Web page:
Objective The European Society of Cardiology's prevention guideline suggests that the risk of total (fatal plus non-fatal) cardiovascular disease (CVD) may be calculated from the risk of CVD mortality using a fixed multiplier (3×). However, the proposed multiplier has not been validated. We investigated the ratio of total CVD to CVD mortality in a large population-based cohort.
Methods CVD mortality and total CVD (fatal plus non-fatal CVD requiring hospitalisation) were analysed using Kaplan-Meier estimates among 24 014 men and women aged 39–79 years without baseline CVD or diabetes mellitus in the prospective population-based European Prospective Investigation of Cancer and Nutrition-Norfolk cohort. CVD outcomes included death and hospitalisations for ischaemic heart disease, heart failure, cerebrovascular disease, peripheral artery disease or aortic aneurysm. The main study outcome was the ratio of 10-year total CVD to 10-year CVD mortality stratified by age and sex.
Results Ten year CVD mortality was 3.9% (900 CVD deaths, 95% CI 3.6% to 4.1%); the rate of total CVD outcomes was 21.2% (4978 fatal or non-fatal CVD outcomes, 95% CI 20.7% to 21.8%). The overall ratio of total CVD to CVD mortality was 5.4. However, we found major differences in this ratio when stratified by gender and age. In young women (39–50 years), the ratio of total CVD to CVD mortality was 28.5, in young men (39–50 years) 11.7. In the oldest age group, these ratios were considerably lower (3.2 in women and 2.4 in men aged 75–79 years).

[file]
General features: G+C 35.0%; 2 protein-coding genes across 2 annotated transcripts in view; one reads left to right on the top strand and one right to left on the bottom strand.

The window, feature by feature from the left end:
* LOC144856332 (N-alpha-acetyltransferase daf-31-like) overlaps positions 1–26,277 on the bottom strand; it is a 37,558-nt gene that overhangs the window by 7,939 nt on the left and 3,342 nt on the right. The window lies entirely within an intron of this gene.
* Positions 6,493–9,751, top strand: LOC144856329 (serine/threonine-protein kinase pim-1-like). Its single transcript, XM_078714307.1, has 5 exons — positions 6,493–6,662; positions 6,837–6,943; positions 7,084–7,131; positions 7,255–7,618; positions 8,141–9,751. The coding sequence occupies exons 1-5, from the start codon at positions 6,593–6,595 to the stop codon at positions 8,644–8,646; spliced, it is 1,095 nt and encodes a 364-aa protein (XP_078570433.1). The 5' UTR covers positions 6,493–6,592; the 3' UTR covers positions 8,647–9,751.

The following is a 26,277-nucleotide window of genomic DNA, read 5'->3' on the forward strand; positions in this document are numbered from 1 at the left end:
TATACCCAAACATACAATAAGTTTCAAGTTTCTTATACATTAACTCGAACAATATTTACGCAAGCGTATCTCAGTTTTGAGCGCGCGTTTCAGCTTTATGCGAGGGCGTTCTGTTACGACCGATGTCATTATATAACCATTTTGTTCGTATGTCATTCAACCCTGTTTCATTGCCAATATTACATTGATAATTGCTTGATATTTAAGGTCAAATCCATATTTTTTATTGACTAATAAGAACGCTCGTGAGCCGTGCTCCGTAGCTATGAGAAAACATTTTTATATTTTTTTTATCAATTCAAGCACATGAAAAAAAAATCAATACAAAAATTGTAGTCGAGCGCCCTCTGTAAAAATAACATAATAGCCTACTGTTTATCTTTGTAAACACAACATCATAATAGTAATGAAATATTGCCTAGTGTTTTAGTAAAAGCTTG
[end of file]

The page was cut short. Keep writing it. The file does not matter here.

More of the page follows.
Conclusions The relationship between 10-year total CVD and CVD mortality is dependent on age and sex, and cannot be estimated using a fixed multiplier. Using CVD mortality to estimate total CVD risk leads to serious underestimation of risk, particularly in younger age groups, and particularly in women.
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